What Is Alcoholism?
While it may seem simple to draw a line between social drinking and alcoholism, alcohol consumption exists on a spectrum. Alcoholism is a chronic and often progressive disease characterized by constant drinking despite negative consequences. Alcoholics are fixated on drinking and suffer from withdrawal symptoms when they try to stop.
Recognizing alcoholism is the first step toward healing and recovery. The sooner a person is diagnosed with alcoholism, the easier it may be to manage and treat the condition.
Although the best time to seek help for uncontrolled drinking is early on, it’s never too late. Those with chronic alcoholism can lead lives of sobriety if they receive appropriate care. Taking control of the situation is the key to embracing sober living.
Alcoholism symptoms span a wide range and affect people in different ways. Realizing how these symptoms are connected can better empower mental health professionals, caregivers, and individuals struggling with a drinking problem.
Physical symptoms make it clear that the body is struggling to cope with the physical effects of chronic alcohol misuse. Common physical symptoms include:
- Rapid, involuntary eye movements
- Hand tremors
- Nausea or vomiting
- Slurred speech
- Involuntary rapid heartbeat
Alcoholism is more than a physical illness. Chronic alcohol abuse can also affect a person’s mental health, causing severe psychological symptoms such as:
- Increased anxiety
- High levels of stress
- Depressive episodes
- Memory blackouts
- Emotional instability
Behavioral changes often reflect (and in some cases directly result from) a person’s excessive alcohol consumption. Many behavioral changes are overlooked or misinterpreted, which highlights the need for awareness and professional intervention. These changes may include:
- Engaging in secretive or dishonest behaviors
- Withdrawal from family and professional responsibilities
- Decrease in leisure or recreational activities
- Uncontrolled alcohol consumption, even in hazardous situations
- Neglecting personal hygiene or appearance
While alcoholism is a chronic illness that requires effective treatment, it doesn’t define an individual. By better understanding the physical, psychological, and behavioral symptoms of alcoholism, those affected can seek a more comprehensive approach to diagnosing and treating this disease.
Behavioral Reasons for Alcoholism
Exploring the many reasons behind alcoholism can help you understand the challenges on the road to sobriety. Many factors can contribute to developing a drinking problem, including coping mechanisms, social triggers, and genetics.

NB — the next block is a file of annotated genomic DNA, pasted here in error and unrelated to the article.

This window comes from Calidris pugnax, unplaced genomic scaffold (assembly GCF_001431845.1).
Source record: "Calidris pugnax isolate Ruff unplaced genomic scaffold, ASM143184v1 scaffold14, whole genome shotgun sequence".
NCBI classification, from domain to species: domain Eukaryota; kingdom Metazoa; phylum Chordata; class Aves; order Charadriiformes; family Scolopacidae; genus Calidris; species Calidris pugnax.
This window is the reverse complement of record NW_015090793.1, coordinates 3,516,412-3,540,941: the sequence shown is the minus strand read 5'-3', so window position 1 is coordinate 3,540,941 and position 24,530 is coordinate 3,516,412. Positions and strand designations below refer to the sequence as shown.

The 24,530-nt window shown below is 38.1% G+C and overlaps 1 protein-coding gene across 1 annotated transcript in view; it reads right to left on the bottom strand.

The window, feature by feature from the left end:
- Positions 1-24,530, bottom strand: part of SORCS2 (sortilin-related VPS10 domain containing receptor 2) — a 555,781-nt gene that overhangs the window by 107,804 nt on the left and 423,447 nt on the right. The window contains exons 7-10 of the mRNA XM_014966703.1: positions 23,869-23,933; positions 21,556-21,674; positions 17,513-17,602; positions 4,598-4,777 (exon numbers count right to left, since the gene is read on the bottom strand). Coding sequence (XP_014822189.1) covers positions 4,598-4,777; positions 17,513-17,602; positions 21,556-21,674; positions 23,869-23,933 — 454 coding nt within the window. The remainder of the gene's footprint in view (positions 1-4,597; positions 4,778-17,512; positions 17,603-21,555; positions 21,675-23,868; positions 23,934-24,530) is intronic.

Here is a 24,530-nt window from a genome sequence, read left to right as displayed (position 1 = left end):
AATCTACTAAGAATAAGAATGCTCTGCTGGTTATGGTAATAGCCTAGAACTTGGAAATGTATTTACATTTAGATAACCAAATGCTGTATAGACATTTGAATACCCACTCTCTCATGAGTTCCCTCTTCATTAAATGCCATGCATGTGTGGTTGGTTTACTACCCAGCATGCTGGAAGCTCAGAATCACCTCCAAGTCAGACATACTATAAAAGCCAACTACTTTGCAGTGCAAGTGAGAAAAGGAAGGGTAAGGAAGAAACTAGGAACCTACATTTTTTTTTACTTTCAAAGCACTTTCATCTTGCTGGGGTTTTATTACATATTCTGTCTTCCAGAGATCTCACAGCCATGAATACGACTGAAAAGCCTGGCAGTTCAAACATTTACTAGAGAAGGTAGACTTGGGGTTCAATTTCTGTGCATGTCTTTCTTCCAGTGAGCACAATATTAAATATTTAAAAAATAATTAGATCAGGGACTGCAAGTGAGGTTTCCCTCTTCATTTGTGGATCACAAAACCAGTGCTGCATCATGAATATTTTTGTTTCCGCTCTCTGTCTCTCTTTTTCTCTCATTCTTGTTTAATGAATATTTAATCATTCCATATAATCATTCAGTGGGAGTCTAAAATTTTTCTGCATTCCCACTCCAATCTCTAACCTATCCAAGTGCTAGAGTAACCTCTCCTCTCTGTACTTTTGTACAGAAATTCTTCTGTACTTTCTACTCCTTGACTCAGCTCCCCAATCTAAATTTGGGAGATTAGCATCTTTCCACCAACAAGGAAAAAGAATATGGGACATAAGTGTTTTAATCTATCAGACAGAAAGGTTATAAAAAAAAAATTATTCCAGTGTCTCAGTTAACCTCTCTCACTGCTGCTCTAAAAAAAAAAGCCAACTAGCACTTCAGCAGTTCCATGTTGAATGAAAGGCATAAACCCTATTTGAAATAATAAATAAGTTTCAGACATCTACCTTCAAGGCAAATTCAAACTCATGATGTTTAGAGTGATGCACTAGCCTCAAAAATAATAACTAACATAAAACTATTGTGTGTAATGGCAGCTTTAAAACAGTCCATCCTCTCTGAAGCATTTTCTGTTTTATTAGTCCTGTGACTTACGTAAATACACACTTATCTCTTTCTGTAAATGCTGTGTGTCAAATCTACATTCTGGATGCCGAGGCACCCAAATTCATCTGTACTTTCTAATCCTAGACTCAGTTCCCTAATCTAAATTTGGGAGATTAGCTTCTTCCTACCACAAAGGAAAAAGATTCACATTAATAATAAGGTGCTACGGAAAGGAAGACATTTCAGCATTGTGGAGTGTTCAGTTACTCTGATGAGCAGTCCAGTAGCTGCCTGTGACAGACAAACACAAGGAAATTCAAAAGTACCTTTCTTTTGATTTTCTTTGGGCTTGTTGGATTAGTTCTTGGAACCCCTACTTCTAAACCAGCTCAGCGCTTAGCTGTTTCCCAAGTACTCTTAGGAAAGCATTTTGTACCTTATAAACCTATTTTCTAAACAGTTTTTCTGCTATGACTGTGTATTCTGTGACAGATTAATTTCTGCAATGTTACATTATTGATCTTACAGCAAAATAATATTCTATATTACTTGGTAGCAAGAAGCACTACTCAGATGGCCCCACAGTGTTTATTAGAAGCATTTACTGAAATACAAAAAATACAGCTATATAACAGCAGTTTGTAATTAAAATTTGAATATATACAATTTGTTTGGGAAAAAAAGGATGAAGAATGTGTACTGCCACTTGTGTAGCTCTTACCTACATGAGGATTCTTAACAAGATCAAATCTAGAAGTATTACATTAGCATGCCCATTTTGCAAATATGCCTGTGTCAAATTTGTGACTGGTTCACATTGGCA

Alcoholism often begins as a way of coping with life’s stresses and strains. People who suffer from depression or other mental disorders may turn to alcohol for relief or escape, but relying on it can lead to dependency. The gradual nature of this problem makes it crucial to substitute alcohol use with healthy coping strategies.
Social circles and societal norms can have a strong influence on how people behave when they drink. People may drink more than normal in an attempt to fit in or be accepted by others, especially young adults. Minimizing exposure to environments where alcohol consumption is normalized can help address social triggers for drinking.
Research has shown that people with a family history of alcoholism or certain personality traits, such as impulsivity and tolerance for risk, often become alcoholics themselves. However, a predisposition doesn’t mean someone will definitely become an alcoholic. With proper therapeutic interventions, people at higher risk of alcohol dependence can control their behavior.
Several environmental factors can influence how much alcohol a person drinks, including home life, community pressures, and even the economy. Despite their influence on addiction, environmental factors are not enough to explain why some people become addicted and others do not. With proper care, individuals struggling with alcohol addiction can recover regardless of environment.
The Road to Alcoholism Recovery
The road to recovery from alcoholism is as varied as the disease itself. Recovery is a process, not a single event, and it typically involves a mix of personal initiative and professional help.
Recovery truly begins with a personal decision to change. When people reflect honestly on their relationship with alcohol, accept responsibility for past behavior, and take steps to change course, they lay the foundation for long-term sobriety.
Because recovery from alcoholism is a laborious process, it’s helpful to have the support of others who are also recovering from this disease. Support groups such as Alcoholics Anonymous (AA) help individuals realize they’re not alone on their journeys.
Proper treatment for alcohol addiction is most successful when provided by trained professionals. Tailored treatment plans address the underlying issues contributing to alcoholism.
Recognizing the Need for Help
The path to healing from alcoholism always begins with self-awareness but is often complicated by denial. When alcoholics become serious about recovery, they often experience a transformation that helps them find sobriety.
Detecting the signs of alcoholism within yourself can be a difficult, painful process that involves careful reflection. It takes a great deal of insight and effort to see how our defense mechanisms influence us. People in denial about their alcoholism tend to minimize the extent of drinking problems and downplay any negative consequences.
Denial can be a barrier that prevents individuals from realizing the full extent of their problems and seeking help. When dealing with alcoholism, confronting feelings of disappointment, shame, or failure is a necessary step for self-improvement.
Once someone is ready to acknowledge their drinking problem and seek help, loved ones can provide invaluable emotional support. Family and friends can help reduce feelings of shame or isolation by affirming that alcoholism is a complex health issue, not a personal failing. They can also help reinforce the idea that recovery, though challenging, is entirely achievable.
Seeking Professional Help
Professional help from therapists, counselors, and doctors is essential to recovering from alcoholism. Beachway Therapy Center recognizes the uniqueness of each individual’s struggle with alcoholism, so we create a specialized treatment plan for each person.